First steps in Jira's advanced search (JQL)

First steps in Jira's advanced search (JQL)

In this article, I propose to start exploring the advanced search functions offered by Jira. Advanced search, or JQL, stands for Jira Query Language. It looks a bit like SQL in terms of syntax.

How to switch to advanced search in Jira

To display the advanced search window, click on the "Advanced Search" link. It is located at the top right of the search window if you are in basic mode.

When you activate this mode, the active search is translated into JQL. Good news, the advanced search has auto-completion. This means that when you are writing, the search suggests words you can use. Each clause of the search consists of a criterion which is mostly a Jira field, an operator (=, >, !=, etc.) and a comparison value.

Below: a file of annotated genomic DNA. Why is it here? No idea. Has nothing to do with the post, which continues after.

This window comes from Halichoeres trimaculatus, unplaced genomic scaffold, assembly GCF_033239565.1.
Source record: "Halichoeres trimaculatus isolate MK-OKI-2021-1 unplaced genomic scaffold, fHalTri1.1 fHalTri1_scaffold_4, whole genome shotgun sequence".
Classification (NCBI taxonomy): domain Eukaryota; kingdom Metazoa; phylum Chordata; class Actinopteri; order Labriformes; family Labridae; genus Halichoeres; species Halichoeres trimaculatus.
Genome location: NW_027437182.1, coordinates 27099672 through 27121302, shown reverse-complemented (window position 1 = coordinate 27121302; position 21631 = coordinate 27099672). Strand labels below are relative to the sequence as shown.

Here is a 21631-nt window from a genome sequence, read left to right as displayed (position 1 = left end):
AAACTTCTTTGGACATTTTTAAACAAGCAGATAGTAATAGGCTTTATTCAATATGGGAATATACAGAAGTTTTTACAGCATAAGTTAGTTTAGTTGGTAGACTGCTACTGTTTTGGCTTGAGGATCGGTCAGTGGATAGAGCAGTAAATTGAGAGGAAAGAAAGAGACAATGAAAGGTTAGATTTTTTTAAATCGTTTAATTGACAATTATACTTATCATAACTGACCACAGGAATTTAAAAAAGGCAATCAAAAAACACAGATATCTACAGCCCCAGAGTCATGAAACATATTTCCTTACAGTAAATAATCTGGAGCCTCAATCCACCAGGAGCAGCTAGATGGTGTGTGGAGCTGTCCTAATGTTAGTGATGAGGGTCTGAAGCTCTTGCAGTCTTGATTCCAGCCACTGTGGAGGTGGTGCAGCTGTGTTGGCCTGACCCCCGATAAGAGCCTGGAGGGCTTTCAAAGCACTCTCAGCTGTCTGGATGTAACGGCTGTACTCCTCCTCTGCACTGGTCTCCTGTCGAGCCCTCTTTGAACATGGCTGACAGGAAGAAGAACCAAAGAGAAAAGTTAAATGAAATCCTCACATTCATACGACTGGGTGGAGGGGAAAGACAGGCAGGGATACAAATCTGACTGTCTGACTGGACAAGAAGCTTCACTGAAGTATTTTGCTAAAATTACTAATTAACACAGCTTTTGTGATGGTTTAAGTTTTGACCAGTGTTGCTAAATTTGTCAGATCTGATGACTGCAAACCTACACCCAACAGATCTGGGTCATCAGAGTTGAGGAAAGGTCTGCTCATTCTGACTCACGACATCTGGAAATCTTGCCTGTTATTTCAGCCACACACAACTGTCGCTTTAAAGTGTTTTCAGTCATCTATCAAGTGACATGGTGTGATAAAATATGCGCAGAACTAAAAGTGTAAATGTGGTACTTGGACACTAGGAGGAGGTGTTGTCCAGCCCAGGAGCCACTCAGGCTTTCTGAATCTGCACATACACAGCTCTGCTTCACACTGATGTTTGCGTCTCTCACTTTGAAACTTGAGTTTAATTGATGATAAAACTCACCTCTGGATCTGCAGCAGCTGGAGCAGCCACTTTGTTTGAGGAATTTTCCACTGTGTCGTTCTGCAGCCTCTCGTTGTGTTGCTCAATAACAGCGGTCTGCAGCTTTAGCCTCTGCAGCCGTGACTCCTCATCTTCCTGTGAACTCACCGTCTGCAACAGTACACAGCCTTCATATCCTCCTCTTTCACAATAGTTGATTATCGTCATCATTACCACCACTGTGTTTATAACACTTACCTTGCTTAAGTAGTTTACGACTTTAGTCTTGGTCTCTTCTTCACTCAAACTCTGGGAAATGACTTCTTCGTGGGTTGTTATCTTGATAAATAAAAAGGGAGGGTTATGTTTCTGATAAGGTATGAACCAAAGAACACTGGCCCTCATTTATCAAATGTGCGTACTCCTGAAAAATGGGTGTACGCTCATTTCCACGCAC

However, when you start, the search box is empty. If you are intimidated by this, I suggest you start your search structure in basic mode.

An example of advanced search in Jira: search for dates

Let's say you want to search for applications created more than 30 days ago. First, open the basic search and choose the "Date Created" field. In the selection box, check "More than 30 days ago". Then switch to advanced mode to see the entry in JQL.

Advanced search Jira JQL

You see, the query is :

created <= -30d

This means "all requests for which the creation date is less than time T minus 30 days".

If you wanted to submit a list of all requests expected in the next 7 days, the query would be :

due < 7d

This means "all requests for which the due date is less than time T plus 7 days".

This notation is not very intuitive. Going through the basic search to create the draft query simplifies the operation. 

Now that we know how to perform an advanced search, let's take a look at the examples of searches that cannot be performed in basic mode or that are difficult to perform. 

How to exclude a project in a search?